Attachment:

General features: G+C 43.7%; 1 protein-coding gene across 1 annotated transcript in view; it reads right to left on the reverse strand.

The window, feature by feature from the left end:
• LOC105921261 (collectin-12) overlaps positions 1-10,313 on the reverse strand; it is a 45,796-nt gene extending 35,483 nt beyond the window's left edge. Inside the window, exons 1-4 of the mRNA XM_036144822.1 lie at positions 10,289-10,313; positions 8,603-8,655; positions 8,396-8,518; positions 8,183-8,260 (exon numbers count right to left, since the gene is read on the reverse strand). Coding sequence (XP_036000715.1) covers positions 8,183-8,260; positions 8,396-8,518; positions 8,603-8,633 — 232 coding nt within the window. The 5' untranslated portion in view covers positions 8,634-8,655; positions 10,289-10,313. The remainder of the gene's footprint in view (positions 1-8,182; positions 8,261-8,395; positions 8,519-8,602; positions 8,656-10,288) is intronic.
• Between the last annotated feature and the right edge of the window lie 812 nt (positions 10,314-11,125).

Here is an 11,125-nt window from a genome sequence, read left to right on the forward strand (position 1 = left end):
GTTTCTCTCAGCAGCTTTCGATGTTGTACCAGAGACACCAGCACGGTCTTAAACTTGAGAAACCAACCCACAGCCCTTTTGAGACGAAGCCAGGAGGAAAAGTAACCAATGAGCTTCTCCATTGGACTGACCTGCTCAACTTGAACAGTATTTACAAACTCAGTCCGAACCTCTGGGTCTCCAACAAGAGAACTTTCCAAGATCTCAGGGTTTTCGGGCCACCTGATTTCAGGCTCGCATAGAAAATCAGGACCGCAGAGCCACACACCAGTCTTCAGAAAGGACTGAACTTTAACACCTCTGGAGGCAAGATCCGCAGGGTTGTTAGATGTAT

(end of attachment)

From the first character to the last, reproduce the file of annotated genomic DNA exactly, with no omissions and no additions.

General features: G+C 43.7%; 1 protein-coding gene across 1 annotated transcript in view; it reads right to left on the reverse strand.

The window, feature by feature from the left end:
• LOC105921261 (collectin-12) overlaps positions 1-10,313 on the reverse strand; it is a 45,796-nt gene extending 35,483 nt beyond the window's left edge. Inside the window, exons 1-4 of the mRNA XM_036144822.1 lie at positions 10,289-10,313; positions 8,603-8,655; positions 8,396-8,518; positions 8,183-8,260 (exon numbers count right to left, since the gene is read on the reverse strand). Coding sequence (XP_036000715.1) covers positions 8,183-8,260; positions 8,396-8,518; positions 8,603-8,633 — 232 coding nt within the window. The 5' untranslated portion in view covers positions 8,634-8,655; positions 10,289-10,313. The remainder of the gene's footprint in view (positions 1-8,182; positions 8,261-8,395; positions 8,519-8,602; positions 8,656-10,288) is intronic.
• Between the last annotated feature and the right edge of the window lie 812 nt (positions 10,314-11,125).

Here is an 11,125-nt window from a genome sequence, read left to right on the forward strand (position 1 = left end):
GTTTCTCTCAGCAGCTTTCGATGTTGTACCAGAGACACCAGCACGGTCTTAAACTTGAGAAACCAACCCACAGCCCTTTTGAGACGAAGCCAGGAGGAAAAGTAACCAATGAGCTTCTCCATTGGACTGACCTGCTCAACTTGAACAGTATTTACAAACTCAGTCCGAACCTCTGGGTCTCCAACAAGAGAACTTTCCAAGATCTCAGGGTTTTCGGGCCACCTGATTTCAGGCTCGCATAGAAAATCAGGACCGCAGAGCCACACACCAGTCTTCAGAAAGGACTGAACTTTAACACCTCTGGAGGCAAGATCCGCAGGGTTGTTAGATGTAT